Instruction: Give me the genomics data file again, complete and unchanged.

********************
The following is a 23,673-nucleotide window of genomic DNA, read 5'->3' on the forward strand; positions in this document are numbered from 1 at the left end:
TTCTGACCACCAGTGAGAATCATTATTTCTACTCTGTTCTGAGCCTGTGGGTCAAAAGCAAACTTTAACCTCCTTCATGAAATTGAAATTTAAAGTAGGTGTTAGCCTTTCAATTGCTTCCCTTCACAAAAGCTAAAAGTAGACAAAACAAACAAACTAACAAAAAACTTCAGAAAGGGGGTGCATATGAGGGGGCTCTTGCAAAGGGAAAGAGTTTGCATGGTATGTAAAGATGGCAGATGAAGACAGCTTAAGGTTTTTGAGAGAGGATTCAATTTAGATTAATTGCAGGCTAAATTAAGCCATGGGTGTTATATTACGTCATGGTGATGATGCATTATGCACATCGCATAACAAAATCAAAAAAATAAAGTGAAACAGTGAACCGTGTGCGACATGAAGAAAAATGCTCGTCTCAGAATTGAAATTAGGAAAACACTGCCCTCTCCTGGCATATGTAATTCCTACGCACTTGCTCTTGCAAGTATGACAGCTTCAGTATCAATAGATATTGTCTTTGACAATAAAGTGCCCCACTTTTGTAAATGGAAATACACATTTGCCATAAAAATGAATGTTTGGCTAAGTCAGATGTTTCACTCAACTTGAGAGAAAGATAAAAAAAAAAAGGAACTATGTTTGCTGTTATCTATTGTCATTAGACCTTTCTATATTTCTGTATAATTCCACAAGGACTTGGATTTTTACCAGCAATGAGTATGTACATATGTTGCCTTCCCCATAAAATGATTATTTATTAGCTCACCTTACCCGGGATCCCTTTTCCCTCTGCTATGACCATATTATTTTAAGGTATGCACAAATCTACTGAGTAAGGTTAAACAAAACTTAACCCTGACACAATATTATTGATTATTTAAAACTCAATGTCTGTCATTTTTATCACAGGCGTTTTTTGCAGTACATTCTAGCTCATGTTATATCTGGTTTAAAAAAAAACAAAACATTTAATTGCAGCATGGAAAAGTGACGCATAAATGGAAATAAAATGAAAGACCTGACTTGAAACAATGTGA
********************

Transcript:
The following is a 23,673-nucleotide window of genomic DNA, read 5'->3' on the forward strand; positions in this document are numbered from 1 at the left end:
TTCTGACCACCAGTGAGAATCATTATTTCTACTCTGTTCTGAGCCTGTGGGTCAAAAGCAAACTTTAACCTCCTTCATGAAATTGAAATTTAAAGTAGGTGTTAGCCTTTCAATTGCTTCCCTTCACAAAAGCTAAAAGTAGACAAAACAAACAAACTAACAAAAAACTTCAGAAAGGGGGTGCATATGAGGGGGCTCTTGCAAAGGGAAAGAGTTTGCATGGTATGTAAAGATGGCAGATGAAGACAGCTTAAGGTTTTTGAGAGAGGATTCAATTTAGATTAATTGCAGGCTAAATTAAGCCATGGGTGTTATATTACGTCATGGTGATGATGCATTATGCACATCGCATAACAAAATCAAAAAAATAAAGTGAAACAGTGAACCGTGTGCGACATGAAGAAAAATGCTCGTCTCAGAATTGAAATTAGGAAAACACTGCCCTCTCCTGGCATATGTAATTCCTACGCACTTGCTCTTGCAAGTATGACAGCTTCAGTATCAATAGATATTGTCTTTGACAATAAAGTGCCCCACTTTTGTAAATGGAAATACACATTTGCCATAAAAATGAATGTTTGGCTAAGTCAGATGTTTCACTCAACTTGAGAGAAAGATAAAAAAAAAAAGGAACTATGTTTGCTGTTATCTATTGTCATTAGACCTTTCTATATTTCTGTATAATTCCACAAGGACTTGGATTTTTACCAGCAATGAGTATGTACATATGTTGCCTTCCCCATAAAATGATTATTTATTAGCTCACCTTACCCGGGATCCCTTTTCCCTCTGCTATGACCATATTATTTTAAGGTATGCACAAATCTACTGAGTAAGGTTAAACAAAACTTAACCCTGACACAATATTATTGATTATTTAAAACTCAATGTCTGTCATTTTTATCACAGGCGTTTTTTGCAGTACATTCTAGCTCATGTTATATCTGGTTTAAAAAAAAACAAAACATTTAATTGCAGCATGGAAAAGTGACGCATAAATGGAAATAAAATGAAAGACCTGACTTGAAACAATGTGA